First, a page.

Day 20 (Monday)
March 08, 2021
Read: Jeremiah 7:1-7
Reflection Questions: When do you feel the closest to God? When do you feel the furthest from God?
Prayer: Holy God, it is easy for me to go through the motions, to say the words without feeling, to act the part without conviction. But I don’t want a life that lacks feeling or conviction. I want people to know I’m a Christian by my love, not by an outward shallow appearance. So dwell in me, God. Dwell in me, dwell in me, dwell in me. Amen.
—Prayer by Rev. Sarah Are | A Sanctified Art LLC |sanctifiedart.org
By: Rev. David Hett
I moved to a new place at the end of January seeking more quiet than facing a heavily traveled north-south boulevard in a none-too-soundproofed apartment. As I age, quietness has a high value for me. I can distract myself enough without having a constant rumbling of traffic as a soundtrack. Or maybe it’s just a case of needing “wintering.” Serendipitously, while I was anticipating my move the following week, the host of On Being, Krista Tippett, interviewed a British writer named Katherine May and I caught it with morning coffee at 7 am that Sunday on WOSU-FM.
In her introduction of Katherine May, Krista defines “wintering” in this way:
In so many stories and fables that shape us, cold and snow, the closing in of the light — these have deep psychological as much as physical reality. This is “wintering,” as the English writer Katherine May illuminates in her beautiful, meditative book of that title — wintering as at once a season of the natural world, a respite our bodies require, and a state of mind. It’s one way to describe our pandemic year: as one big extended communal experience of wintering. It feels like Katherine May opens up exactly what I and so many need to hear, but haven’t known how to name.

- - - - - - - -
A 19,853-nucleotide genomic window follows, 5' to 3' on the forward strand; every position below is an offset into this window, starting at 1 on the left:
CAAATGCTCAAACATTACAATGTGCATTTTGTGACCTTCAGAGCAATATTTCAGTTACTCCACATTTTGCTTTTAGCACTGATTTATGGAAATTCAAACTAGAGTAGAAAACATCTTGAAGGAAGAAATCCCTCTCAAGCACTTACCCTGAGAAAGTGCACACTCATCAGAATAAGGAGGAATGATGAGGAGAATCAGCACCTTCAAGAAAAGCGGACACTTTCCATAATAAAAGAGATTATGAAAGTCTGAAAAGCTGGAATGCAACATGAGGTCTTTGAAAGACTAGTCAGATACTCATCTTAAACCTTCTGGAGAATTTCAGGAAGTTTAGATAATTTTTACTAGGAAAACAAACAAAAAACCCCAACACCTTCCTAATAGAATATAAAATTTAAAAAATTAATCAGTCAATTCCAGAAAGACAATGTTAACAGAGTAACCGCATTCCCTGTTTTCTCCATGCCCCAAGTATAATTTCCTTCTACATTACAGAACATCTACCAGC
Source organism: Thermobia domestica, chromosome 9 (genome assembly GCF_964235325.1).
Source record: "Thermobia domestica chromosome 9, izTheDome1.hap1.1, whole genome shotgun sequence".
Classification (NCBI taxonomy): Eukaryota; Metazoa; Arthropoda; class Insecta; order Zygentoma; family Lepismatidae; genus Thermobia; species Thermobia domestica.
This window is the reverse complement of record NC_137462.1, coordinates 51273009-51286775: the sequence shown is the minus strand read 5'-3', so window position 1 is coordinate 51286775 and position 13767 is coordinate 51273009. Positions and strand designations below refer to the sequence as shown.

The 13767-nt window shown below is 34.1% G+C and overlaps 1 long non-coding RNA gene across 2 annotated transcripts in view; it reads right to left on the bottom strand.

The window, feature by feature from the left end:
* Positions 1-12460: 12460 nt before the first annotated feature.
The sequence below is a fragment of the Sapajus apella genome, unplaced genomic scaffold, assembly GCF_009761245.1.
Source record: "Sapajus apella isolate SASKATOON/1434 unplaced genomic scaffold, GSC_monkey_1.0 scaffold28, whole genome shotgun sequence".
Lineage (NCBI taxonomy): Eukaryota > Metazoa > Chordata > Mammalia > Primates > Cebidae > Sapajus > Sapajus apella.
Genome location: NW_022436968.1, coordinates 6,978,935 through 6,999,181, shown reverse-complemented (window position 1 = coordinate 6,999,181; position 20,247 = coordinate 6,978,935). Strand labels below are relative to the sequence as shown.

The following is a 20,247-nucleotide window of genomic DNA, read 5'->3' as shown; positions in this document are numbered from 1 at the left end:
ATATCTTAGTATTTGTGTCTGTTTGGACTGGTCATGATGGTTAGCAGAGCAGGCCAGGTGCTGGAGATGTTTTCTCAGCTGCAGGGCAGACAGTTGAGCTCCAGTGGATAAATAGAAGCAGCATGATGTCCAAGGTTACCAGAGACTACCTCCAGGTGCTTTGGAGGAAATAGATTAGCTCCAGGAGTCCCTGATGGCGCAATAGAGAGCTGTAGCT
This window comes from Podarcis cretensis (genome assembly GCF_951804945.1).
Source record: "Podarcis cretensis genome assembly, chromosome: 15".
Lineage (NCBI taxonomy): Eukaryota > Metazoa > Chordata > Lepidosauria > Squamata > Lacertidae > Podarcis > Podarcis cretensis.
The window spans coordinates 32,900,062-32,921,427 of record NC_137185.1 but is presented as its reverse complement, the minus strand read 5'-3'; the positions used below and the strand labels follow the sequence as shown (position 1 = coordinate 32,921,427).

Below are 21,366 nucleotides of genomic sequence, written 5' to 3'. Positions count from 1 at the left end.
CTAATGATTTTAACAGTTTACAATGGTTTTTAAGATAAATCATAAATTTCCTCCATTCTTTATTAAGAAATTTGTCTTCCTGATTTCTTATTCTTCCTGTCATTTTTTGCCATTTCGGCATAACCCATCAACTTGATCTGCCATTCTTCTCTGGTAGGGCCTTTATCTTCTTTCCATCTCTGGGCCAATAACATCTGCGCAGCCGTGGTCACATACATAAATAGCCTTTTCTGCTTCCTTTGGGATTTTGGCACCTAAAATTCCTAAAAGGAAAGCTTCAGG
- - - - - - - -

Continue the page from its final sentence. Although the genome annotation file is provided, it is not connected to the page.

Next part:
“Wintering” is a necessary practice to bring balance to our busy lives, to our distracted lives. This is at least part of what the season of Lent provides in the cyclical nature of the Jesus-path—a balancing. Active in work, in service, in learning, in relating, in just surviving(!)—in this year of pandemic Krista goes on to say, some of us are laboring harder than ever on its front lines and also on its home front of parenting. I don’t know a single person right now who isn’t exhausted, almost as a state of being—we all need a “down” time, just to rest for one thing, but also the opportunity to be drawn into the depths of our soul to receive the nourishment that can only come from the Source of our being. In her book, Katherine May describes both the process and the effects of this natural movement if we allow it:
There are gaps in the mesh of the everyday world, and sometimes they open you, and you fall through them into Somewhere Else. And Somewhere Else runs at a different pace to the here and now, where everyone else carries on.
In our hemisphere, Lent precipitously falls right before or during the change of seasons from winter to spring, ritualizing the bursting forth of new life from the natural world’s decay and death of winter. In Ohio we have plenty of literal “wintering” left before spring arrives, and a couple of weeks later this year comes the celebration of Easter.
But before new birth, the season of Lent also ritualizes this falling through a “gap in the mesh of the everyday world”—the passion, suffering and death part of the Jesus story and path, the necessity of going deep into the quiet of the earth, where the composting is taking place to generate that seed of new life. Ironically, it is this “decay and death” that is the nourishment to grow new life.
May our wintering and Lenten journeys replenish our souls and the soul of the world.